Altered Images: German TV in sexism row

German TV shows montage depicting then labour minister Ursula von der Leyen as Lara Croft-type character
Image caption The ARD channel first showed the image on 21 April 2013

A montage showing new German defence minister Ursula von der Leyen as a Lara Croft-type character has sparked accusations of sexism against the public-service ARD channel.

The row erupted when the broadcaster posted the image on Twitter on 15 December as part of an advent calendar series. It was tweeted by the TV's weekly Report from Berlin programme the day von der Leyen was nominated as defence minister, and it carried a #defenceministry hashtag.

"Really, now: have you gone mad?... #sexism" journalist Karin Christmann said in reply. A widely shared tweet by the weekly Die Zeit's social media editor Juliane Leopold uses the hashtag #aufschrei - #outcry - to denounce the image.

News websites and newspapers were quick to join the fray, sometimes under questionable headlines. "ARD makes fool of itself with half-naked von der Leyen," reads a Focus Online headline. "If the ARD wanted a storm of criticism, this picture is a sure way to do it," the news website says.

Image caption Many tweets carried the #outcry hashtag

The T-Online web portal's headline also wrongly suggests that the image shows a "half-naked von der Leyen". Its byline condemns the image's "embarrassing sexism".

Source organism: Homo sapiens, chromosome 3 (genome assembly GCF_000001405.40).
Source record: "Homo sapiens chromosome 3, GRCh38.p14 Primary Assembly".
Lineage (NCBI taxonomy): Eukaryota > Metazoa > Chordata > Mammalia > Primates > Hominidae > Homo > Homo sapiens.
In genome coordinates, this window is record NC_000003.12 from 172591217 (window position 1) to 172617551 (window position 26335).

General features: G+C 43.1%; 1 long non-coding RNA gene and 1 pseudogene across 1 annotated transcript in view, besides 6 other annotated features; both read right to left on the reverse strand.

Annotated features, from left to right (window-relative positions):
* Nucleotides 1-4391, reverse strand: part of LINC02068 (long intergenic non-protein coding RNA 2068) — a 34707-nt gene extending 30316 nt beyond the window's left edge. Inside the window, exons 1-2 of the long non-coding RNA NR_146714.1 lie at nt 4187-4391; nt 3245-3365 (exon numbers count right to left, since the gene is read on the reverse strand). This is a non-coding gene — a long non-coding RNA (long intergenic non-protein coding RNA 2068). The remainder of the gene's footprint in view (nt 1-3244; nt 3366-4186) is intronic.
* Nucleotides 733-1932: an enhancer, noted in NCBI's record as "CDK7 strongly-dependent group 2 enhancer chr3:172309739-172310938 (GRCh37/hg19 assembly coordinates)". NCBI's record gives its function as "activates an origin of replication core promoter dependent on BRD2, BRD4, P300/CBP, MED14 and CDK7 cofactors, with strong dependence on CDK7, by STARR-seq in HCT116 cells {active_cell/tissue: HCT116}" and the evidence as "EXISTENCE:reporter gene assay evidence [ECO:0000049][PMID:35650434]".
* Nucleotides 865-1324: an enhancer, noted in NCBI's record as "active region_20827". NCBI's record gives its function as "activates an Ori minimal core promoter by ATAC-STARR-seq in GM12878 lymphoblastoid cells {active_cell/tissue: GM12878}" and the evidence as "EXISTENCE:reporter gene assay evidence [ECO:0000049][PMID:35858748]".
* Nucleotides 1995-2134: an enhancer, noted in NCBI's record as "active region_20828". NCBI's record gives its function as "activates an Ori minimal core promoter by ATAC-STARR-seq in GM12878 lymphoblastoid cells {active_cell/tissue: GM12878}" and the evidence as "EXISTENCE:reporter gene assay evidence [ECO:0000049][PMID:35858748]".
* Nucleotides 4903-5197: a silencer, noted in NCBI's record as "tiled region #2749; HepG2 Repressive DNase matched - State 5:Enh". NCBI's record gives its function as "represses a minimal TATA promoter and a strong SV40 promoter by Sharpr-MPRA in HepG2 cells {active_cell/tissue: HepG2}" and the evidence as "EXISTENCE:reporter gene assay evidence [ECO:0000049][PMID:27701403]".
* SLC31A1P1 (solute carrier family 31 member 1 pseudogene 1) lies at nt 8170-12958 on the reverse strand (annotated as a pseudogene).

Several newspapers place the picture in the context of other reactions to von der Leyen's appointment. "The discussion on Twitter shows the kind of reactionary mustiness of which our society is still capable in the year 2013," says Die Tageszeitung. And Die Zeit deplores the fact that the nomination inspired "even journalists to use misguided images".

The ARD was quick to respond by "briefly" removing the image from Twitter and Facebook "because it is not associated with the current nomination of Ursula von der Leyen as defence minister", as the channel later explained on Facebook.

But it is unrepentant about the continued use of the image "as a retrospective on the actual programme content in April this year", when the montage was first shown. At the time, it was intended to illustrate the then labour minister's "assertiveness" in a row over women quotas, the channel says.

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